The willingness to shoot the ball while closely guarded takes confidence.
The ability to make shots under those circumstances is special and debilitating to opposing defenses.
Taconic guard Shaq Ardrey does not lack confidence on the basketball court, and when he starts to make shots from 3-point range, there are few better shooters in the county. Ardrey's ability to catch fire on offense, as he shouldered the scoring load for the North Division champion Braves, earned him All-Eagle MVP honors for the 2013-14 season.
"Shaq was a threat to score the ball every time he touched it," Taconic coach Bill Heaphy said. "The offense went through him and Mike [Taylor], part of our inside-outside combo. Shaq could drive and shoot the ball, and shoot from very deep range."
"When I get hot, I feel like no one can stop me," Ardrey said "It's one of the best parts of my game."
Ardrey performed his best on the biggest stage against rival Pittsfield. He eclipsed 1,000 career points, scoring 32, in a three-point loss to the Generals on the road in January. Then, Ardrey scored 26 points in a North Division-clinching win at home against Pittsfield in February. He also led the county in 3-pointers made.
"He cherished and really enjoyed the big moment," Heaphy said. "He saved his best for big games, didn't shy away from them."
"I like playing on big stages; it motivates me more," Ardrey said. "I like facing good competition and taking last-second shots.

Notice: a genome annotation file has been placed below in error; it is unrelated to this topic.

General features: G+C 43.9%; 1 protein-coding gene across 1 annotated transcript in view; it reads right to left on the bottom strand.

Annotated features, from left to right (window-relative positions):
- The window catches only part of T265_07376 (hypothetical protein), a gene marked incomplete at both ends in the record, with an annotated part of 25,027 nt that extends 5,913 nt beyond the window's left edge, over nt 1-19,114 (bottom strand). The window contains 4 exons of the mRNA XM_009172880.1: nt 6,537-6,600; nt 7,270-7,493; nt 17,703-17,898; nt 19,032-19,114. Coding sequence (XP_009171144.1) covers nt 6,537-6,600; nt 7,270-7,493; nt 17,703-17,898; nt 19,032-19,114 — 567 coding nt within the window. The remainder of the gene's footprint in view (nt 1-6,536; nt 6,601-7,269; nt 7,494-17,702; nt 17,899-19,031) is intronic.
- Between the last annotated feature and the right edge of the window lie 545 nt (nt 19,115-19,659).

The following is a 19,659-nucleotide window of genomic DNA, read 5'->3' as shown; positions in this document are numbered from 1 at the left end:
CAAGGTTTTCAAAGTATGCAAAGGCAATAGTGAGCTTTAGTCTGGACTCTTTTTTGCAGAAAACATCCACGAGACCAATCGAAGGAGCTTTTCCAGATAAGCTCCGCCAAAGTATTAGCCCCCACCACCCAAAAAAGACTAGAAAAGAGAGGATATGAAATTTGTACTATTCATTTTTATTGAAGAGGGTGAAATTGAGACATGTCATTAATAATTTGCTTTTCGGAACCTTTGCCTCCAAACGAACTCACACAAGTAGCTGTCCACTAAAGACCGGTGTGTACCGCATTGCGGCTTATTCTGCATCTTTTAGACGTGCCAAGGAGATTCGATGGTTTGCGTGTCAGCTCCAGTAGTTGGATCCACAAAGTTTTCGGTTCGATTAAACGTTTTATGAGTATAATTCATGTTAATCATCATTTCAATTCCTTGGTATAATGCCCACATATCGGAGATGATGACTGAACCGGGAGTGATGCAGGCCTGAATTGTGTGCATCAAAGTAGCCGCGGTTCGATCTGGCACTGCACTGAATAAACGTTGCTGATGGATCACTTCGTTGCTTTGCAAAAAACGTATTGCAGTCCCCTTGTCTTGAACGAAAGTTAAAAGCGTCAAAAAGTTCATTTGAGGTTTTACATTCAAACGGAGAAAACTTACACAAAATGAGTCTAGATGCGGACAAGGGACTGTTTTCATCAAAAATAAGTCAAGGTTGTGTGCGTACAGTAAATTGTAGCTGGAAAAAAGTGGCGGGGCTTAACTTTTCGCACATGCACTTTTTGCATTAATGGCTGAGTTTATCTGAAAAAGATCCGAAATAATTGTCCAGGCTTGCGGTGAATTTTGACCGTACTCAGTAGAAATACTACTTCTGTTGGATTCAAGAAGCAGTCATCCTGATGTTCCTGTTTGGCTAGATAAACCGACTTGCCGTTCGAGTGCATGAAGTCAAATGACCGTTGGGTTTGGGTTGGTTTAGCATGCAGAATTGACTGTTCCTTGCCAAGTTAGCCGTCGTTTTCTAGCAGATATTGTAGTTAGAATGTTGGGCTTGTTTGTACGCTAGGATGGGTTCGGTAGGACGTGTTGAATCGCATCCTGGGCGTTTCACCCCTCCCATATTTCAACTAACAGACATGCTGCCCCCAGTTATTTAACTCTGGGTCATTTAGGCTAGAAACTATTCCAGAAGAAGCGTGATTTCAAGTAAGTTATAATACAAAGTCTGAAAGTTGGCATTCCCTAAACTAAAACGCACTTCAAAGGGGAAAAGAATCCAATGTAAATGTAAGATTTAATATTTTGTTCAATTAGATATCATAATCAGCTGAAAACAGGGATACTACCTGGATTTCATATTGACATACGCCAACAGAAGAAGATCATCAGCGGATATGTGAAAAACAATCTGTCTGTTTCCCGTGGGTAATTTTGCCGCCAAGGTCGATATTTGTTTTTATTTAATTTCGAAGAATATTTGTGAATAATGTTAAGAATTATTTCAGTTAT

"In the years past, it was always St. Joe [as a main rival], but this last year the [Pittsfield] rivalry was made for me. It was always a big-time game. I had to perform and be a leader."
Heaphy said Ardrey's ability to score while being an opposing defense's main focal point was impressive. Ardrey often faced the box-and-1 defense, designed to keep the ball out of his hands and take away his room to work. Even with teams set up to stop him, he'd find the open man with a pass, slither into the lane for a layup or use a step-back to create space for a jumper.
"Shaq's a guy you counted on to get 20 points, but you knew he could get 25-35 points on any given night," Heaphy said. "He drew a lot of attention, and finished with over 100 assists for the year.
"Smart basketball player, understands the game, very good at reading situations and matured as a player and a person."
In addition to his scoring ability, Heaphy said Ardrey was an above-average rebounder for a guard, and a smart defender as well.
"Defensively, he was very good at shooting gaps and getting into passing lanes," Heaphy said. "He picked up a lot of steals. All-around basketball player, extremely difficult to defend against."
Ardrey said one of the highlights of his career was scoring his 1,000th career point in Pittsfield at the Moynihan Field House. Being able to share that moment with his mother, Crystal, was very special to him.
"My mom is my life. She's been there from day one," he said. "She's my mom and my dad. When I get out of here, I'm going to give her whatever she wants. ... She's the only person that really matters."
To reach Akeem Glaspie:
or (413) 496-6252.
On Twitter: @THEAkeemGlaspie.